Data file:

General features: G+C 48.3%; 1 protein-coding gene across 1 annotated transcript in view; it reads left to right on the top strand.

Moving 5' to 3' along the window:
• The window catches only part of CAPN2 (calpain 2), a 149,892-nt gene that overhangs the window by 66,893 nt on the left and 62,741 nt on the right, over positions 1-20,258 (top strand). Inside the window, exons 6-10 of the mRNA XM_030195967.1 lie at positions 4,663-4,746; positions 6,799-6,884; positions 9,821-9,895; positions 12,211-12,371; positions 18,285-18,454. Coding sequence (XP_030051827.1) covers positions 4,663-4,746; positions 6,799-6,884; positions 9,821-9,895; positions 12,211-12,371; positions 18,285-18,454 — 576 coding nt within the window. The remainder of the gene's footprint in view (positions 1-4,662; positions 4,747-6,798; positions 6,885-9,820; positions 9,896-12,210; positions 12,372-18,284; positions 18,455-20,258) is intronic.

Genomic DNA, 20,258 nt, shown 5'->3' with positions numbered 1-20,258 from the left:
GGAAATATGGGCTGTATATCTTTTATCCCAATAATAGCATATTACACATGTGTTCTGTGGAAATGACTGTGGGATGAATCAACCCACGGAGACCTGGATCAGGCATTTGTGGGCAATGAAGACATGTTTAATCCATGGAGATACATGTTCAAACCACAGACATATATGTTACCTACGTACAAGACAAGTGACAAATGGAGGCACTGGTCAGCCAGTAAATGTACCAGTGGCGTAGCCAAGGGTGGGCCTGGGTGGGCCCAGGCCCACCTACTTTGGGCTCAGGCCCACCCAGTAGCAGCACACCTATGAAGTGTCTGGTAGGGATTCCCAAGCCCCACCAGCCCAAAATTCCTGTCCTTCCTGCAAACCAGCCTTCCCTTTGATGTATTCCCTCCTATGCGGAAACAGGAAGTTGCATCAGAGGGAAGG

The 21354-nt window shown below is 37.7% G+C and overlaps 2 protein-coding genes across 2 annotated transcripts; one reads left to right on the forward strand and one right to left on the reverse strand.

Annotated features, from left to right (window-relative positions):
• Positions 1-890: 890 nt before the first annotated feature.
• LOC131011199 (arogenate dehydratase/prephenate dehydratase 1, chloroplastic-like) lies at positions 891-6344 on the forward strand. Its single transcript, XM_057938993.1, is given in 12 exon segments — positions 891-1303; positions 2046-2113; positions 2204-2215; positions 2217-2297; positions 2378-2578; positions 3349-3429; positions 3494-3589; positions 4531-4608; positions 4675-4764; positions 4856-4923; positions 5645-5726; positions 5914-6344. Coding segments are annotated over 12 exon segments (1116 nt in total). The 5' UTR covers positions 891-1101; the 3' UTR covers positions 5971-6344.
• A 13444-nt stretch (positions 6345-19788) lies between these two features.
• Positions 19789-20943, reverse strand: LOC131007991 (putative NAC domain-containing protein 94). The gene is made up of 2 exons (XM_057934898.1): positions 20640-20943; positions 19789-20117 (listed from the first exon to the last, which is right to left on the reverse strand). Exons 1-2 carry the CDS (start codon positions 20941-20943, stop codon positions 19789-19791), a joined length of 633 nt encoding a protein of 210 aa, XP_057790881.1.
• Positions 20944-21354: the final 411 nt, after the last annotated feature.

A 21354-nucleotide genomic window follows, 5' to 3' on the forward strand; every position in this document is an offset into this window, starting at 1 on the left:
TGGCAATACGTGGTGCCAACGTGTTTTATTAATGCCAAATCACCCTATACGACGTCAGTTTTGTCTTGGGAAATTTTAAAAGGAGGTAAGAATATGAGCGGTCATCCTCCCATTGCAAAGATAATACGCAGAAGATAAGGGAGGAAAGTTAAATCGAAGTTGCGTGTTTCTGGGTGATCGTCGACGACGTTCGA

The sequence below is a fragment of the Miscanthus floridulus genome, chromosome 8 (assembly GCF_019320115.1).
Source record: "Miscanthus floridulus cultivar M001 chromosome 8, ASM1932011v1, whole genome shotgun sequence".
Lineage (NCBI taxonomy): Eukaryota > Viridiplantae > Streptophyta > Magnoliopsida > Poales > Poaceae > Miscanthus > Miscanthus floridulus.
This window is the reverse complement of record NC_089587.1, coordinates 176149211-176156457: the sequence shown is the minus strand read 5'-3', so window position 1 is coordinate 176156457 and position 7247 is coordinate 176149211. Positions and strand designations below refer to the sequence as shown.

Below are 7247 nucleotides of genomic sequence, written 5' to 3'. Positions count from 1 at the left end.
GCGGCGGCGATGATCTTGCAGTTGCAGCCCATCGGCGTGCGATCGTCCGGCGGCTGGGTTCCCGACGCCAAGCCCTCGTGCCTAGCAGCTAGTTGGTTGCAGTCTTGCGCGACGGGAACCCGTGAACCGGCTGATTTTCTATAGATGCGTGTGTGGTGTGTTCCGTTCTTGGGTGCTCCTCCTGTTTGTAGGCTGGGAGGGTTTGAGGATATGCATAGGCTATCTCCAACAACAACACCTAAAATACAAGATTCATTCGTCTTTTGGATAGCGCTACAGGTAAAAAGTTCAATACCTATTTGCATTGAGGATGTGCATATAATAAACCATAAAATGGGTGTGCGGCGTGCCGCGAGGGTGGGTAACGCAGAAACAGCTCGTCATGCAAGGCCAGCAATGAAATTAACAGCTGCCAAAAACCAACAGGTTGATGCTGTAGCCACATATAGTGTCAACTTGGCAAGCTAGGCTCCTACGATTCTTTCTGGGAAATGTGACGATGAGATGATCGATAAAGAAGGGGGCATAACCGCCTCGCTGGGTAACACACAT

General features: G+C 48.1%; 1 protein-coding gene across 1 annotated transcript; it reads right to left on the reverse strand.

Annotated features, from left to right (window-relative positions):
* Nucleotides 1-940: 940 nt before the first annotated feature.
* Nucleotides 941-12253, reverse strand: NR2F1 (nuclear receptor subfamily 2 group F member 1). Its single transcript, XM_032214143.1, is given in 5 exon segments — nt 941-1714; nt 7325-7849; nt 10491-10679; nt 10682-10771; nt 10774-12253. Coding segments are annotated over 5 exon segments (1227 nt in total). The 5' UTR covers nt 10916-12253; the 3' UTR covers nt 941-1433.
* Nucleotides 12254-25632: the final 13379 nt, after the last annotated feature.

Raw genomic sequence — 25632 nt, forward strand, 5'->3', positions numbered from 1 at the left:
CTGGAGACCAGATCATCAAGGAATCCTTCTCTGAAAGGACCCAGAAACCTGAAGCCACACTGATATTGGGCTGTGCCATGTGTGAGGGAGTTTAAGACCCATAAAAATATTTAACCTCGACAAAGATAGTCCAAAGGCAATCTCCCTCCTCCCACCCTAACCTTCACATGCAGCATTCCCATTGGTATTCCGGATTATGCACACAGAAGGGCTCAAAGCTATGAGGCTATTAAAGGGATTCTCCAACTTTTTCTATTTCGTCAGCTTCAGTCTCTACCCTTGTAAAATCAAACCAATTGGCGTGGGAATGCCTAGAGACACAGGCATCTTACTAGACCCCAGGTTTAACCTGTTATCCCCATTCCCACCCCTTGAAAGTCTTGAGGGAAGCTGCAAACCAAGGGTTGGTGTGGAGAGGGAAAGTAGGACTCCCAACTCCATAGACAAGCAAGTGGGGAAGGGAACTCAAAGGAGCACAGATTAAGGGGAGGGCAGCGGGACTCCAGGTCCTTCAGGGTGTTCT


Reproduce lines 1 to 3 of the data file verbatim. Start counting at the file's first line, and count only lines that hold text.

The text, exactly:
General features: G+C 48.3%; 1 protein-coding gene across 1 annotated transcript in view; it reads left to right on the top strand.

Moving 5' to 3' along the window:
• The window catches only part of CAPN2 (calpain 2), a 149,892-nt gene that overhangs the window by 66,893 nt on the left and 62,741 nt on the right, over positions 1-20,258 (top strand). Inside the window, exons 6-10 of the mRNA XM_030195967.1 lie at positions 4,663-4,746; positions 6,799-6,884; positions 9,821-9,895; positions 12,211-12,371; positions 18,285-18,454. Coding sequence (XP_030051827.1) covers positions 4,663-4,746; positions 6,799-6,884; positions 9,821-9,895; positions 12,211-12,371; positions 18,285-18,454 — 576 coding nt within the window. The remainder of the gene's footprint in view (positions 1-4,662; positions 4,747-6,798; positions 6,885-9,820; positions 9,896-12,210; positions 12,372-18,284; positions 18,455-20,258) is intronic.